The funding is for the New Faculty Physician Scientist Translational Research Awards – an initiative that is designed to encourage and support the career development of promising physician scientists, a group with one foot in the lab and one foot in the clinic that are believed to be best at advancing therapies to clinical use.
“To do the best science you need to have the best and most effective clinical scientists,” says Alan Trounson, PhD, President of the agency. “This award helps physician scientists in the critical early stages of their career, providing them salary and research support for up to five years. Without that support many might not be able to establish an effective research career in science. With this support we are hoping to create a whole new group of world class researchers in California.”
Those winning awards include physician scientists who propose:
• Using genetically-engineered stem cells to treat peripheral nerve disease, a painful and often debilitating condition
• Developing cell-lines to help test the ability of drugs to reduce the incidence of preeclampsia, a serious complication affecting up to 8 percent of all pregnancies, endangering the life of both mother and unborn child
• Trying to enhance the regeneration of inner ear sensory hair cells. Loss of these cells is a leading cause of deafness in everyone from newborns to the elderly
• Using stem cells to repair damage to the intestines caused by irritable bowel disease, a painful condition that can cause intestinal failure and lead to cancer
“These new awards reflect the breadth of the vision that we have at California’s stem cell agency,” says Leeza Gibbons, a patient advocate member of the agency’s governing board, the Independent Citizens Oversight Committee (ICOC). “We are trying to both encourage new physician scientists and target diseases that affect millions of Americans and that currently have no cure.”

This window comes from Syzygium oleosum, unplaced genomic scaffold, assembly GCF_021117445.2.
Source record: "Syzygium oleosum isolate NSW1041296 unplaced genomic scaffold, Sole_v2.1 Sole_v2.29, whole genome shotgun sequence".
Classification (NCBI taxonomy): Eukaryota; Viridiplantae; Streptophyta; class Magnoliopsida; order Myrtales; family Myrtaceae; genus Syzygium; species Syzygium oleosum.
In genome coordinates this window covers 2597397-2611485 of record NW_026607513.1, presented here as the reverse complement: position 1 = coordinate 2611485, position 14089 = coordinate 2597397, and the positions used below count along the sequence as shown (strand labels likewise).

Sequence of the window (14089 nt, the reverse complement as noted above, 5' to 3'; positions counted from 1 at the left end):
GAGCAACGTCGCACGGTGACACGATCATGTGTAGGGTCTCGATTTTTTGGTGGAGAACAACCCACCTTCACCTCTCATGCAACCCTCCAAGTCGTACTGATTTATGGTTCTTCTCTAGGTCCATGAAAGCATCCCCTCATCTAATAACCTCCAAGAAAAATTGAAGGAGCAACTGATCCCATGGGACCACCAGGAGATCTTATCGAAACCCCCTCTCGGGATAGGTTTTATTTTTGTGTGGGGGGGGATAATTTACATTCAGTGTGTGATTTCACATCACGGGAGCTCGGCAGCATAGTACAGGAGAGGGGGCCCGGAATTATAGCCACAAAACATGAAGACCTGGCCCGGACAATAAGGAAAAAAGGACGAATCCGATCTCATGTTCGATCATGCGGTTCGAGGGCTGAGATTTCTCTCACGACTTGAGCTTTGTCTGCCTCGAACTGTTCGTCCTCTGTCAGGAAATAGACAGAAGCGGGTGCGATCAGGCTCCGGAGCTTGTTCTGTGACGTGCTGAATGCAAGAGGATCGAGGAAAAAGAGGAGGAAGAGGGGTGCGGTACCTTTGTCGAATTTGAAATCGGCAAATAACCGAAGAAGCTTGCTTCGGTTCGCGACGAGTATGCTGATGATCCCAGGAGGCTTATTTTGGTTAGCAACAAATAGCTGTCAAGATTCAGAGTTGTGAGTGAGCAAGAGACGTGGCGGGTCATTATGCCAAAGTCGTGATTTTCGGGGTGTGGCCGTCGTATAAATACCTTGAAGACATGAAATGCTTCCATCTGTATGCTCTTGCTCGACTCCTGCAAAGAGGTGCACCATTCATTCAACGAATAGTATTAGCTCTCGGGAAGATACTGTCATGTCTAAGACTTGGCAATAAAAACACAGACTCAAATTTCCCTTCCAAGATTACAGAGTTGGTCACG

The ICOC received a briefing from Harold Shapiro, PhD from the Institute of Medicine (IOM) committee on its recently completed report on CIRM, including ten recommendations on steps the agency could take to improve its performance. The board members thanked the IOM for its diligent work and detailed study.
“This was a great opportunity for us to talk to Dr. Shapiro and his team and to gain a deeper understanding of the report and the rationale behind the recommendations,” says Jonathan Thomas, PhD, JD, Chair of the ICOC. “Over the next few weeks and months we will be holding extensive discussions to decide how best to proceed with the report and its recommendations.”
The ICOC also voted to approve amendments to the agency’s Conflict of Interest Code, requiring board members and staff to continue making the broadest level of financial disclosures on their annual statements of economic interests. The Board’s action satisfies the Political Reform Act, which requires state agencies to review their codes biennially.
In addition the ICOC approved $3 million in supplementary funding for ViaCyte, which is developing a therapy to treat type 1 diabetes. A Clinical Development Advisory Panel of outside experts recommended the supplementary funding after reviewing the ViaCyte project and praising it as one of the top programs they have seen with a strong potential to produce a therapy. The funds were needed to ensure the project stays on the path to clinical trials.
The board also discussed a new plan developed by CIRM management for “Industry Engagement and Commercialization.” The plan outlines four strategic objectives and cites existing and planned initiatives that support each one. The objectives include: attracting follow-on financing for CIRM-funded projects; support the creation, growth and relocation of companies in California; engage pharmaceutical companies in order to tap into their expertise; and actively assume a leadership role in promoting business in the field.